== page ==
In August 2009, the U.S. Nuclear Regulatory Commission (NRC) issued its fourth Early Site Permit for two new units at Southern Nuclear’s Vogtle site and its first for the Westinghouse AP1000 pressurized water reactor design. The two new units planned for Vogtle also became the reference plant for the AP1000 under NuStart in June 2009. This means Vogtle Units 3 and 4 will be the first licensed installations of the new AP1000 reactor design.
On February 16, President Obama announced that the DOE has offered Plant Vogtle terms for a loan guarantee that could provide up to 80% of the project estimated cost of $14.5 billion with the Southern Nuclear only paying a credit subsidy fee.
That’s a lot of commitment from taxpayers–$11.6 billion worth. Perhaps rapidly rising construction costs of new nuclear plants is partly why the owners want such large protection up front. But there are problems with fundamental economics comparing nuclear to the best foregone opportunity.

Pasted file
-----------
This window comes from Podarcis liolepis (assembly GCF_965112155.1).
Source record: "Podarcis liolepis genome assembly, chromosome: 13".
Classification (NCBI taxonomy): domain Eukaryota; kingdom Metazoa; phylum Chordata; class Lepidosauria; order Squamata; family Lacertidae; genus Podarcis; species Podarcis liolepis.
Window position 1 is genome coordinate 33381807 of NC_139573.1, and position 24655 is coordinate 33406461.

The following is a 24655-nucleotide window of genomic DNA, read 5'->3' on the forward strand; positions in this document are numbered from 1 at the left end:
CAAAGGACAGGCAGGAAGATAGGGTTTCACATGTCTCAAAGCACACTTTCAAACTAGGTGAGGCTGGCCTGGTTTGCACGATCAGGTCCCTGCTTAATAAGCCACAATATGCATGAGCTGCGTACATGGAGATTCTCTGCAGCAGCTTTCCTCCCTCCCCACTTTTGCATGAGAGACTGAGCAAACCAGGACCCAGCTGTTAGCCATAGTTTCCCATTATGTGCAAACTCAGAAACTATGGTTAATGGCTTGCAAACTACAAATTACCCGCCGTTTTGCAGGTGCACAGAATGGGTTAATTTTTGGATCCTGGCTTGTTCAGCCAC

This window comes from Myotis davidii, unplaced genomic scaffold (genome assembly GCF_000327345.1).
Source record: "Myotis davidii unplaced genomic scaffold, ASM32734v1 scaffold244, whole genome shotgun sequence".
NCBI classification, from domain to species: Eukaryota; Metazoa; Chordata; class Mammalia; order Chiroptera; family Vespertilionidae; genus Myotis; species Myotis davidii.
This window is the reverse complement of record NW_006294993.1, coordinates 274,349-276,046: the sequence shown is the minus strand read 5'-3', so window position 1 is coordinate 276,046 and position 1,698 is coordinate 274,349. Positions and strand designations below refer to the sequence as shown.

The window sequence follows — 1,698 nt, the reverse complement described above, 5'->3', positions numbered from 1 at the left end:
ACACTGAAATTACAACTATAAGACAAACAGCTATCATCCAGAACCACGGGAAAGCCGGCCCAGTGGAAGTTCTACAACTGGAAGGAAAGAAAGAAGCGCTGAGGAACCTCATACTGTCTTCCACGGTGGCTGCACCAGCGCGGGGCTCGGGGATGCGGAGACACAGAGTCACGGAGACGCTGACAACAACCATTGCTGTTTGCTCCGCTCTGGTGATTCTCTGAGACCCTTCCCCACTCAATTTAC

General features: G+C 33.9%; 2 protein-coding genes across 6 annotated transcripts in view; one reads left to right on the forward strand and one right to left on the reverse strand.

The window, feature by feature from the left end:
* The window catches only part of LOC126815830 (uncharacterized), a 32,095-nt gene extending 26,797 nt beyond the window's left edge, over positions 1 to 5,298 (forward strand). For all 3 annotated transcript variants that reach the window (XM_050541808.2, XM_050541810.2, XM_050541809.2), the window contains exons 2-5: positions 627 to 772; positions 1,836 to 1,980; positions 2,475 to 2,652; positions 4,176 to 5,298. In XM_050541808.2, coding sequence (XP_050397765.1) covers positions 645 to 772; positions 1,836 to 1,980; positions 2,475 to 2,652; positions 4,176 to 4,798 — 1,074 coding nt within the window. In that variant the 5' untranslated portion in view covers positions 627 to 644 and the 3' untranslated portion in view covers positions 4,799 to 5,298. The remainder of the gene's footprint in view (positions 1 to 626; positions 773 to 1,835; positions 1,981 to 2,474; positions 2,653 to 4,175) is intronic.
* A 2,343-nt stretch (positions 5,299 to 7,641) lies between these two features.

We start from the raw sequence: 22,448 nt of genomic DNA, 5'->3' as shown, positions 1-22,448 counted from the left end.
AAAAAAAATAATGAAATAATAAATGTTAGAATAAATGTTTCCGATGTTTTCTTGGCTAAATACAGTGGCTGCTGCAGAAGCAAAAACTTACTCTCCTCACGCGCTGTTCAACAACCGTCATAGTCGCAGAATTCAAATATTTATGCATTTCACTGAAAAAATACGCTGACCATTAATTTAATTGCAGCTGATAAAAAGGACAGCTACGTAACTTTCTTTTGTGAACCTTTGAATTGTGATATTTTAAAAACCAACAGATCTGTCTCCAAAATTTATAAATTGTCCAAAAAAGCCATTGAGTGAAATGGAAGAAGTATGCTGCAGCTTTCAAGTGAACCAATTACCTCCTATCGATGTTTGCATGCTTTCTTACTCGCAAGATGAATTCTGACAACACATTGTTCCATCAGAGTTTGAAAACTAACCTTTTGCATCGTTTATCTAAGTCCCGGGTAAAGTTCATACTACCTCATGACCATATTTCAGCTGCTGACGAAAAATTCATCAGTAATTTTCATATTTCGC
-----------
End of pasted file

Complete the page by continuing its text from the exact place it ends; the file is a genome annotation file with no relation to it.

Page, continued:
My back-of-the-envelope calculations comparing a natural gas-fired combined cycle plant to a new nuclear plant raise more questions than answers. For example, assume a utility has a baseload need of 2,400 MW in the future (like the new Vogtle units). Next, use the EIA future price projection of about 12 cents/kWh for nuclear and 8 cents/kWh for a gas-fired combined cycle produced electricity.
At today’s gas prices (yes, the prices have historically been extremely volatile), the combined cycle plant would use about $750 million a year of fuel. The 4 cents/kWh difference in busbar cost of generation is also equivalent to about $750 million per year in lower cost electricity generation. In essence, it’s an economic dead heat. However, the first cost of the no-risk gas combined-cycle plant is about a fifth of the nuclear plant, the latter which requires large government subsidies.